BEIJING: China’s consumer inflation hit a 12-month high in August, driven by rising pork costs, authorities said Thursday, but factory gate prices fell at their fastest in nearly six years in a mixed picture for the world’s second-largest economy.
The diverging figures, which point to an oversupply from factories—underline the task facing China’s leaders as they try to soothe fears about a growth slowdown that have rocked global financial markets in recent weeks.
Moderate inflation can be a boon to consumption as it pushes consumers to buy before prices go up, while falling prices encourage shoppers to delay purchases and companies to put off investment, both of which can hurt economic expansion.
The consumer price index (CPI), a main gauge of inflation, rose 2.0 percent year-on-year, the National Bureau of Statistics (NBS) said, higher than July’s 1.6 percent and the strongest since last August. A survey of economists by Bloomberg News saw a median estimate of 1.8 percent.
Food prices were again the key factor for inflation, NBS analyst Yu Qiumei said in a statement.
Prices of pork soared 19.6 percen—after farmers reduced their headcounts in recent months — while vegetables surged 15.9 percent, contributing to more than half the CPI increase, Yu said.
But the NBS said the producer price index—a measure of costs for goods at the factory gate and a leading indicator of the trend for CPI—declined 5.9 percent in August.
The result was the worst since a 7.0 percent fall in September 2009 and marked the 42nd consecutive monthly drop.
Prices for factory-produced goods have fallen as growth has slowed and overseas demand slackened while the key property market has also weakened, hitting demand for construction materials. Plants—many of them state-owned—are also loath to drastically cut employees, leading to continued production even when demand is weak.
“We are quite concerned by deepening PPI deflation,” Nomura economists said in a research note.
“Month-on-month deflation has worsened in the third quarter, which is consistent with weaker growth momentum. This is also why the government will use its fiscal stimulus to bolster the economy, primarily by boosting infrastructure investment.”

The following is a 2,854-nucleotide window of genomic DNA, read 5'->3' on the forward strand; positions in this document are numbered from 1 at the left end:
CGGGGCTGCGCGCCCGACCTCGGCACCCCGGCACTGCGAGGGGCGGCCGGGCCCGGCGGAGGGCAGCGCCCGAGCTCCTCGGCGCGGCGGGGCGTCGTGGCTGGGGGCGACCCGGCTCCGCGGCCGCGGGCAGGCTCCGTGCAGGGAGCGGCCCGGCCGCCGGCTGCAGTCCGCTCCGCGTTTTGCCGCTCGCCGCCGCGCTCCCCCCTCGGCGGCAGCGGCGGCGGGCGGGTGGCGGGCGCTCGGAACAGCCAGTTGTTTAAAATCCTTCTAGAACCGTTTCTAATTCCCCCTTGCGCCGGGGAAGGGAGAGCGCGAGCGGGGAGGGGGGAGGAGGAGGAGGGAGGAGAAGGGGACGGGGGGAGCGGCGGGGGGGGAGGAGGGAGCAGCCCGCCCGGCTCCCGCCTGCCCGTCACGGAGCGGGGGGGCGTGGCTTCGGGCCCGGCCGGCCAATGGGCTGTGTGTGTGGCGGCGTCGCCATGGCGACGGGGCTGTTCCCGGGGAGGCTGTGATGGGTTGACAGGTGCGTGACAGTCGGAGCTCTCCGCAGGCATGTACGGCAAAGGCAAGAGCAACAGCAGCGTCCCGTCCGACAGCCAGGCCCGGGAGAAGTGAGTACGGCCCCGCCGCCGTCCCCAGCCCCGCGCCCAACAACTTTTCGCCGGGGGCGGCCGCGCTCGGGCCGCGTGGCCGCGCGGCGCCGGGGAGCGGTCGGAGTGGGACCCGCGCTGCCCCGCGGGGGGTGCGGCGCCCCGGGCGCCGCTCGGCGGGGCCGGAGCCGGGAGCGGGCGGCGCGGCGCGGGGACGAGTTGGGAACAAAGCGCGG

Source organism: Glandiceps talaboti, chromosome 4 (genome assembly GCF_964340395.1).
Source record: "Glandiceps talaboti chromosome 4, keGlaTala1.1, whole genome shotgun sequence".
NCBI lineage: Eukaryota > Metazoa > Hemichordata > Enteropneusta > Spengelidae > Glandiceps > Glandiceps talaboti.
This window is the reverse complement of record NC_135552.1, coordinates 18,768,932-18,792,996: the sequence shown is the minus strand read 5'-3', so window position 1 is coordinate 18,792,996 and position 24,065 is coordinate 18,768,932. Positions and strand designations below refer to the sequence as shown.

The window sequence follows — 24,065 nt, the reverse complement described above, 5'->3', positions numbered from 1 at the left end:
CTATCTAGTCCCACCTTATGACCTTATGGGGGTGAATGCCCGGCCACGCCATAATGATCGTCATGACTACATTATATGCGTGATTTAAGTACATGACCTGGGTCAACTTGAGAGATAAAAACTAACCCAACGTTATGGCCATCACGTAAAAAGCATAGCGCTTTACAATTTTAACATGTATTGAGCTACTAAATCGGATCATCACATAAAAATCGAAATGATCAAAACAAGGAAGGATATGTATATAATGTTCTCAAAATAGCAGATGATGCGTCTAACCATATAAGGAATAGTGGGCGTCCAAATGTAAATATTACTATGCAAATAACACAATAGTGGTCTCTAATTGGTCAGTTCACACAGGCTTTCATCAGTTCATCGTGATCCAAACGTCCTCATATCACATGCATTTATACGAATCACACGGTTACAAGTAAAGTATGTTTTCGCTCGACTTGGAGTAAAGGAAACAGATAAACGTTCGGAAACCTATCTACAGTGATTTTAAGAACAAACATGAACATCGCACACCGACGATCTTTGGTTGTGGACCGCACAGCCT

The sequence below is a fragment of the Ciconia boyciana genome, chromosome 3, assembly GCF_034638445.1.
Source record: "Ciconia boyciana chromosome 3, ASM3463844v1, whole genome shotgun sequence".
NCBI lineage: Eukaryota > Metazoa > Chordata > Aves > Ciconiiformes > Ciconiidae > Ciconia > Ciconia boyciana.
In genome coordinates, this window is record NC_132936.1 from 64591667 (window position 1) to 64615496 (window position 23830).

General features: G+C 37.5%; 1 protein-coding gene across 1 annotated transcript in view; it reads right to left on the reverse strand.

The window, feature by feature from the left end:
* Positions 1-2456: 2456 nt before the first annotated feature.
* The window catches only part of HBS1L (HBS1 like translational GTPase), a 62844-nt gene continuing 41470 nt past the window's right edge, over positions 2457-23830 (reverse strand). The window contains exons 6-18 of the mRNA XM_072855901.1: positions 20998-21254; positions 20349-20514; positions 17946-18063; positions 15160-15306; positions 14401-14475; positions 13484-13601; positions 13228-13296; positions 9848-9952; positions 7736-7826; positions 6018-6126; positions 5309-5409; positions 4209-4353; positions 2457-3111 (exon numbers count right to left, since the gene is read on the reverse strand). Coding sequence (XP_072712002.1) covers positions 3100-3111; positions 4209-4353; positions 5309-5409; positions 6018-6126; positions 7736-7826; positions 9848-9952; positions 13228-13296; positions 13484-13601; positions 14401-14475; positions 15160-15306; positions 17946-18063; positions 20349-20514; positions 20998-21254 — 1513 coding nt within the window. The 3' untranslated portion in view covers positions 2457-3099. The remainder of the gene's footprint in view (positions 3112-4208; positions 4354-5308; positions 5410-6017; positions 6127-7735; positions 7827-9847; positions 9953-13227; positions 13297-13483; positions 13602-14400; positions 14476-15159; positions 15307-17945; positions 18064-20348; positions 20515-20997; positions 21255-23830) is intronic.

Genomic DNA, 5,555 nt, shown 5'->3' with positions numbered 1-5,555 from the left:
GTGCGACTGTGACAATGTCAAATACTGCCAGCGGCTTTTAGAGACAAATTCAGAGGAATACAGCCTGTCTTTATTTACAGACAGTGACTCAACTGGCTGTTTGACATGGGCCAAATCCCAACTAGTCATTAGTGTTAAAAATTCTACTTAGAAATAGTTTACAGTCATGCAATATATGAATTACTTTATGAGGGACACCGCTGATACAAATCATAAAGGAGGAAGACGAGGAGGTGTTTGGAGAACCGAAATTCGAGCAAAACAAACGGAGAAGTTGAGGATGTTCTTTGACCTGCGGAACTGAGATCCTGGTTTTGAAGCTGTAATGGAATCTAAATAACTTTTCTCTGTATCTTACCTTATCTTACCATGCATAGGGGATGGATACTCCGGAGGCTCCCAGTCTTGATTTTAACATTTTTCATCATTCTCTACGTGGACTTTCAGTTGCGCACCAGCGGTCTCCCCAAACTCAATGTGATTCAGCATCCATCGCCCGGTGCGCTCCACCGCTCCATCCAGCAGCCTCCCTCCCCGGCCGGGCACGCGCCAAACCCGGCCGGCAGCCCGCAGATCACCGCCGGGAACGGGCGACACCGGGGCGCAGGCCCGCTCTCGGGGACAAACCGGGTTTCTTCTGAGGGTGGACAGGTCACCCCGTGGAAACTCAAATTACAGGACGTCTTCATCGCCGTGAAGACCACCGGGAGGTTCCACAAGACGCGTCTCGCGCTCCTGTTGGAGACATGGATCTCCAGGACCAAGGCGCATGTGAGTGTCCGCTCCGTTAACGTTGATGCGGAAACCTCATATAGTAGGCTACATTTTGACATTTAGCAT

New growth policies
China’s finance ministry on Tuesday said it will adopt “stronger” fiscal policies to support the Asian giant and key driver of global growth, with accelerating major construction projects one of its priorities.
The slowdown in growth and declines in commodity prices have helped keep China’s consumer inflation in check, with some economists even voicing concerns about possible deflation.
CPI touched 0.8 percent in January—its lowest in more than five years.
“Looking ahead, we expect both measures of inflation to rebound over the coming quarters,” Julian Evans-Pritchard, China economist at Capital Economics, said in a note.
He added that steep falls in pig numbers will keep food prices high, while the declines in global commodity prices late last year mean both inflation measures should strengthen soon on weaker bases for comparison, “which ought to help assuage any lingering concerns over deflation”.
Growth in China’s gross domestic product (GDP) hit a 24-year low last year, expanding 7.3 percent amid a steady slowdown from years of double-digit expansions. GDP has slowed further this year, expanding 7.0 percent in each of the first two quarters.
Premier Li Keqiang said on Wednesday that the government is capable of maintaining high economic growth, trying to stem fears about slowing economic growth that have sent global financial markets on a rollercoaster ride recently.
The inflation survey collects prices from more than 63,000 outlets including grocery stores, supermarkets, shopping malls and agricultural trade markets across 500 cities and counties in the country, according to the NBS.